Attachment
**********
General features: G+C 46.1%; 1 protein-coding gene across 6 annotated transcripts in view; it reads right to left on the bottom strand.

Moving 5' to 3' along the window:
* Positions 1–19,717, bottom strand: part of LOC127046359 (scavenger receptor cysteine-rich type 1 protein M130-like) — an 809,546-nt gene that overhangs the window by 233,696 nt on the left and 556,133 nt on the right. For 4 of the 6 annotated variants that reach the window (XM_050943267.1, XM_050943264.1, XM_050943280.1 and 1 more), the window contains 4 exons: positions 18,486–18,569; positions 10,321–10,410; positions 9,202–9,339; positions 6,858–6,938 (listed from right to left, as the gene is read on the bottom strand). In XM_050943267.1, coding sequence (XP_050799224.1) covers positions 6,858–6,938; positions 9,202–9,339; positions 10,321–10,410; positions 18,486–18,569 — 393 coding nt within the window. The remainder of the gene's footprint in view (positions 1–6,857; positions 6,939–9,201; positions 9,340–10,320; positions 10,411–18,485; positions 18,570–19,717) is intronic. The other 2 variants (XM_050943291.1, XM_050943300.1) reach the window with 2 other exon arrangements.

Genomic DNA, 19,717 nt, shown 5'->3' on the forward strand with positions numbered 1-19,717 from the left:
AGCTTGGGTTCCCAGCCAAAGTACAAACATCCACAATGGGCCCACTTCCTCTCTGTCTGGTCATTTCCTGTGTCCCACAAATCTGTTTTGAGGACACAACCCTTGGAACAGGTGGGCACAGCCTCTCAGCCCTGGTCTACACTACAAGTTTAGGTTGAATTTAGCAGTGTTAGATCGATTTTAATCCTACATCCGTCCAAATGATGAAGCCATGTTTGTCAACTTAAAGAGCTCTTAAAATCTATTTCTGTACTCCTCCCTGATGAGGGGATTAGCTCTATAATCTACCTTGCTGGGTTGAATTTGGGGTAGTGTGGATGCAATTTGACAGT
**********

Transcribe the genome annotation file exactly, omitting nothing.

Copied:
General features: G+C 46.1%; 1 protein-coding gene across 6 annotated transcripts in view; it reads right to left on the bottom strand.

Moving 5' to 3' along the window:
* Positions 1–19,717, bottom strand: part of LOC127046359 (scavenger receptor cysteine-rich type 1 protein M130-like) — an 809,546-nt gene that overhangs the window by 233,696 nt on the left and 556,133 nt on the right. For 4 of the 6 annotated variants that reach the window (XM_050943267.1, XM_050943264.1, XM_050943280.1 and 1 more), the window contains 4 exons: positions 18,486–18,569; positions 10,321–10,410; positions 9,202–9,339; positions 6,858–6,938 (listed from right to left, as the gene is read on the bottom strand). In XM_050943267.1, coding sequence (XP_050799224.1) covers positions 6,858–6,938; positions 9,202–9,339; positions 10,321–10,410; positions 18,486–18,569 — 393 coding nt within the window. The remainder of the gene's footprint in view (positions 1–6,857; positions 6,939–9,201; positions 9,340–10,320; positions 10,411–18,485; positions 18,570–19,717) is intronic. The other 2 variants (XM_050943291.1, XM_050943300.1) reach the window with 2 other exon arrangements.

Genomic DNA, 19,717 nt, shown 5'->3' on the forward strand with positions numbered 1-19,717 from the left:
AGCTTGGGTTCCCAGCCAAAGTACAAACATCCACAATGGGCCCACTTCCTCTCTGTCTGGTCATTTCCTGTGTCCCACAAATCTGTTTTGAGGACACAACCCTTGGAACAGGTGGGCACAGCCTCTCAGCCCTGGTCTACACTACAAGTTTAGGTTGAATTTAGCAGTGTTAGATCGATTTTAATCCTACATCCGTCCAAATGATGAAGCCATGTTTGTCAACTTAAAGAGCTCTTAAAATCTATTTCTGTACTCCTCCCTGATGAGGGGATTAGCTCTATAATCTACCTTGCTGGGTTGAATTTGGGGTAGTGTGGATGCAATTTGACAGT